He'll say his brother hit him or bit him when I saw that did not happen. He does bad things that I SAW then recalls reality different, and lies about it. He yell nonsensical phrases that don't even have meanings. He is not violent per say.

    He is the kind of kid that has lied about a teachers conduct, gotten that teacher in a lot of trouble, a huge issue as a result, and then we find out it was a lie because he didn't like something she did (which was perfectly acceptable for a teacher to do). Like he is so evil, that he would lie and watch those lies cause great and unreversable trouble for someone just to get revenge. But he is so smart and sneaky, he really knows how to hind this from the doctors and the right people.

    And now the baby too. God I hope he's not going to be the same way. I cant do this again. Some days I just want to leave with the 4 year old and let my husband raise the others. I feel so awful. I'm his mother, I'm supposed to love him, but all I see is this evil child. Like I said, he's never been one to physically attack someone, but he knows how to manipulate people and situations to get back at people in horrible ways. How can a child this young know how to do this???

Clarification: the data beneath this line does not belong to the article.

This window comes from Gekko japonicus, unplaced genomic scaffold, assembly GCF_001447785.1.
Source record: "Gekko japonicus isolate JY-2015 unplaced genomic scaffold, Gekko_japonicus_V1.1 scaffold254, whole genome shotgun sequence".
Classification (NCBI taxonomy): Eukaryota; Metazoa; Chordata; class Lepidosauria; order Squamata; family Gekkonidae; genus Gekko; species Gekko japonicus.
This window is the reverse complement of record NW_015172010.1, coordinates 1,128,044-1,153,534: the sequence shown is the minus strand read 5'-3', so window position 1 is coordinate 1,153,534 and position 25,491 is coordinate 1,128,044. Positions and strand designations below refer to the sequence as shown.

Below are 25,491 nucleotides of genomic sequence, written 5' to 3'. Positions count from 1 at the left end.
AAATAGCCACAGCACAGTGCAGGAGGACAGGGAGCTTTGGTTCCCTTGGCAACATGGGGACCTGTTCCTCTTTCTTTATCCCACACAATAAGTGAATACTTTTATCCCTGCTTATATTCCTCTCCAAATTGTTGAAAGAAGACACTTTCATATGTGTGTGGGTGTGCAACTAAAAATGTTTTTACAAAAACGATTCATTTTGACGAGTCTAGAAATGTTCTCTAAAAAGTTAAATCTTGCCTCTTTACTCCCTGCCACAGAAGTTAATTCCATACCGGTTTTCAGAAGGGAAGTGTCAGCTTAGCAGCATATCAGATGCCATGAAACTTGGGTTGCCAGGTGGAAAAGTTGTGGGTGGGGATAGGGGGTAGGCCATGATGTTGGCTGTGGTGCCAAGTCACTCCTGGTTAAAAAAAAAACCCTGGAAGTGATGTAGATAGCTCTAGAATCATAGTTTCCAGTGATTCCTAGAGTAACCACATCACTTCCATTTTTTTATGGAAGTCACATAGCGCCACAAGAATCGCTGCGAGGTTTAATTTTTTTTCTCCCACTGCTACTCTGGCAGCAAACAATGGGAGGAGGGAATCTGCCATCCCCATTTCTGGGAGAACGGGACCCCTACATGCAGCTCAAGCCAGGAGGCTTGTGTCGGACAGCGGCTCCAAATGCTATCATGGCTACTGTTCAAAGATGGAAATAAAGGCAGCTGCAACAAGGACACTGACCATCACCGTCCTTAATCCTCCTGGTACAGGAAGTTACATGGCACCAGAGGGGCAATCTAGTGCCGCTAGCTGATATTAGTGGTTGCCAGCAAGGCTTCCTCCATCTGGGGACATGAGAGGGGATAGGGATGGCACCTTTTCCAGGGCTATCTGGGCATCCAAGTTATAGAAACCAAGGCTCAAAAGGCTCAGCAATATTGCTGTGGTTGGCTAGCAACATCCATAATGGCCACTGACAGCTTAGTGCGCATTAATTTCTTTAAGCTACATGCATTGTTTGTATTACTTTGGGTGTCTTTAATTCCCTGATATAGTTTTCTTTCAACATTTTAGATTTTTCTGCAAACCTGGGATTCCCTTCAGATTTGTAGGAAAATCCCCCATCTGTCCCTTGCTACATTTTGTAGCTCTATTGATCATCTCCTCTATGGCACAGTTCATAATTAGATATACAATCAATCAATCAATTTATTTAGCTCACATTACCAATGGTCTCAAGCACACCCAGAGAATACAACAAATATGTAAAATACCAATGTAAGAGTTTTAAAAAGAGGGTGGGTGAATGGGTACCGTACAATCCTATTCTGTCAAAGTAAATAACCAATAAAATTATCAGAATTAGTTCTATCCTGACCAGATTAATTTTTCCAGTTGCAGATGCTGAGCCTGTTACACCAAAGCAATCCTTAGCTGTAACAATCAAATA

2. SomewhereOutThere

    SomewhereOutThere Well-Known Member

    Is it possible he has attachment disorder? Did he have chaotic early years? Is your husband his father or did he come into his life after a divorce? On the other hand, that would not explain your youngest son acting the same way. Any dysfunctional or mentally ill people on either side of your two son's genetic (has to be genetic) family tree? Genetics is huge, as most adoptive parents know!! (I am one).

    They do not diagnose borderline until a child is eighteen. ODD is just kind of saying "he's defiant" but it doesn't tell why. He may have a few things going on at the same time. I would see a neuropsychologist. Obviously whoever you saw is not getting it right. A fresh look may be just the help you need.

    Good luck and keep us posted.
  3. LittleDudesMom

    LittleDudesMom Well-Known Member Staff Member

    I agree with MWM in that there is something the doctor is missing. You live with your son every day - you are the expert on your son. A correct diagnosis can mean everything! It is a step in regaining your sanity. I suggest you get a second opinion. Have you learned any parenting techniques from the doctors? Often we have to adjust how we REACT in order to change their behavior. And at other times, what we do or do not do has no effect at all.